Day of the Dead (Spanish: Día de los Muertos) is a day of celebration for the people of Latin America, particularly Mexico and Central America. It is acknowledged internationally in many other cultures.
Día de los Muertos, or Day of the Dead, not a Mexican version of Halloween by the way. The two-day holiday (November 1 and 2) focuses on gatherings of family and friends to pray for and remember friends and family members who have passed, rather than grieve over the loss of the beloved. They choose to commemorate the lives of the dearly departed and welcome the return of their spirits. Thanks to efforts by the United Nations Educational, Scientific and Cultural Organization, or UNESCO, the term “cultural heritage” is not limited to monuments and collections of objects. It also includes living expressions of culture—traditions—passed down from generation to generation and In 2008, UNESCO recognised the importance of Día de los Muertos by adding the holiday to its list of Intangible Cultural Heritage of Humanity.
The holiday is called Día de los Muertos. It is particularly celebrated in Mexico where the day is a public holiday. Prior to Spanish colonization in the 16th century the celebration took place at the beginning of summer. Gradually it was associated with October 31, November 1 and November 2 to coincide with the Western Christian tradition of Allhallowtide or All Souls' Day. Traditions connected with the holiday include building private altars called ofrendas, honoring the deceased using sugar skulls, marigolds, and the favourite foods and beverages of the departed, and visiting graves with these as gifts. Visitors also leave possessions of the deceased at the graves.
Since Day of the Dead is a celebration rather than a period of mourning, music and dance are necessary. The types of dancing performed vary regionally. A popular dance that originated from the state of Michoacan is La Danza de los Viejitos (the dance of the little old men). Young men and sometimes boys dress up as old men. They walk out crouched over and holding their backs and then abruptly jump up and start dancing with great enthusiasm. La Danza de los Tecuanes (the dance of the tigers/jaguars) is a colonial dance that illustrates farm workers hunting a jaguar or tiger. Some dancers portray the farm workers while two or three dancers represent the devil and jaguars or tigers.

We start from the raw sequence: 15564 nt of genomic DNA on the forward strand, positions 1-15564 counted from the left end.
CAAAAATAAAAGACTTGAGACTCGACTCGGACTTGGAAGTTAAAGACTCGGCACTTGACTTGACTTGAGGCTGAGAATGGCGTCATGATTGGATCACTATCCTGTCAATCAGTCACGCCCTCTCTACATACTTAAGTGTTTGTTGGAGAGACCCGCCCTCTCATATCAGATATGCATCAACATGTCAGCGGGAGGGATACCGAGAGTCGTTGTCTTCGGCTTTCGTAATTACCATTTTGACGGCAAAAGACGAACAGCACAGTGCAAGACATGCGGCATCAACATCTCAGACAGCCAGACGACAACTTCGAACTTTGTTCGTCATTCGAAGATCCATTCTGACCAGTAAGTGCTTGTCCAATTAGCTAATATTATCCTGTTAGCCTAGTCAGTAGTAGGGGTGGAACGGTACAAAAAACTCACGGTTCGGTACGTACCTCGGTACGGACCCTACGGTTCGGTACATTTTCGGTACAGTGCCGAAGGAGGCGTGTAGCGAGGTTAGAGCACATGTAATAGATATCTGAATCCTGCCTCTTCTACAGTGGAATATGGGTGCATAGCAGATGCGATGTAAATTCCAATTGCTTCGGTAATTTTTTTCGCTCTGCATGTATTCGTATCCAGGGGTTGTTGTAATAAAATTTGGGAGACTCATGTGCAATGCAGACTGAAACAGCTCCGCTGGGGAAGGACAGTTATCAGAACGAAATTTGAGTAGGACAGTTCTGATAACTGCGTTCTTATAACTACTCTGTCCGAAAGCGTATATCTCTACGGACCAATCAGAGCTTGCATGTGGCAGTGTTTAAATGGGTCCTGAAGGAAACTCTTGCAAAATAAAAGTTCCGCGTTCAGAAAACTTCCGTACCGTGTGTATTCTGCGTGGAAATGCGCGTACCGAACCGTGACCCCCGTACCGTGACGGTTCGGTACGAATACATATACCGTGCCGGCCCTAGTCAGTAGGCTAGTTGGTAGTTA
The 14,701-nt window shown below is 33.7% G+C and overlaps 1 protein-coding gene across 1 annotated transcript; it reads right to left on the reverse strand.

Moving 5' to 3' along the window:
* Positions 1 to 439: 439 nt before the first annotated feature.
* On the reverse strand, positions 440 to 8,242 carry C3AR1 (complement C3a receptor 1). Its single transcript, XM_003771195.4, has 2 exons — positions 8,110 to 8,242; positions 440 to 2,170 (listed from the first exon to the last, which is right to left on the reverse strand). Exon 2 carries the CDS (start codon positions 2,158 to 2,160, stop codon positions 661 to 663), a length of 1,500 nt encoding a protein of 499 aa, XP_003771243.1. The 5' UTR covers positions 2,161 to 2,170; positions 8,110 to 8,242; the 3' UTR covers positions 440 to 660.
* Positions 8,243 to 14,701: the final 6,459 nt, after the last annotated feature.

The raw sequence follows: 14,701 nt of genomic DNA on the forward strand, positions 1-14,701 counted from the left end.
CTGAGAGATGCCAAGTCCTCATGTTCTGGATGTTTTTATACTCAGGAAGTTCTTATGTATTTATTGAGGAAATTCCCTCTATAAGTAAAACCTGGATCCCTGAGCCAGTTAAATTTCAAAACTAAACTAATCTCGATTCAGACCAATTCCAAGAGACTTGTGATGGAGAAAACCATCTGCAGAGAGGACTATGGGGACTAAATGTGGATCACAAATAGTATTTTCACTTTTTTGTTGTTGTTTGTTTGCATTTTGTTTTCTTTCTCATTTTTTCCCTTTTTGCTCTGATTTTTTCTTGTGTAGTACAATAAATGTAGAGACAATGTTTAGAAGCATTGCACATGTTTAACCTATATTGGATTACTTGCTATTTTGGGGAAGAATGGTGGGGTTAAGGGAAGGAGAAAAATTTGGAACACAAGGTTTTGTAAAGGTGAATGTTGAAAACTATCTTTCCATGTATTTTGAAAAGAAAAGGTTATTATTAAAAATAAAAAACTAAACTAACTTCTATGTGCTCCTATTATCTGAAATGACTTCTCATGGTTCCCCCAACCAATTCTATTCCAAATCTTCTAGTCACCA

Altars are the centerpiece of the celebration, also called ofrenda, built in private homes and cemeteries. These aren’t altars for worshipping; rather, they’re meant to welcome spirits back to the realm of the living. As such, they’re loaded with offerings—water to quench thirst after the long journey, food, family photos, and a candle for each dead relative. If one of the spirits is a child, you might find small toys on the altar.
La Calavera Catrina ('Dapper Skeleton', 'Elegant Skull') is a 1910–1913 zinc etching by famous Mexican printmaker, cartoon illustrator and lithographer José Guadalupe Posada. The image depicts a female skeleton dressed only in a hat befitting the upper class outfit of a European of her time. Her chapeau en attente is related to European styles of the early 20th century. She is offered as a satirical portrait of those Mexican natives who, Posada felt, were aspiring to adopt European aristocratic traditions in the pre-revolution era. She, in particular, has become an icon of the Mexican Día de muertos or Day of the Dead.
The Costumes. Day of the Dead is an extremely social holiday that spills into streets and public squares at all hours of the day and night. Dressing up as skeletons is part of the fun. People of all ages have their faces artfully painted to resemble skulls, and, mimicking the calavera Catrina, the don suits and fancy dresses. Many revelers wear shells or other noisemakers to amp up the excitement—and also possibly to rouse the dead and keep them close during the fun.
Papel Picado. You’ve probably seen this beautiful Mexican paper craft plenty of times in stateside Mexican restaurants. The literal translation, pierced paper, perfectly describes how it’s made. Artisans stack colored tissue paper in dozens of layers, then perforate the layers with hammer and chisel points. Papel picado isn’t used exclusively during Day of the Dead, but it plays an important role in the holiday. Draped around altars and in the streets, the art represents the wind and the fragility of life.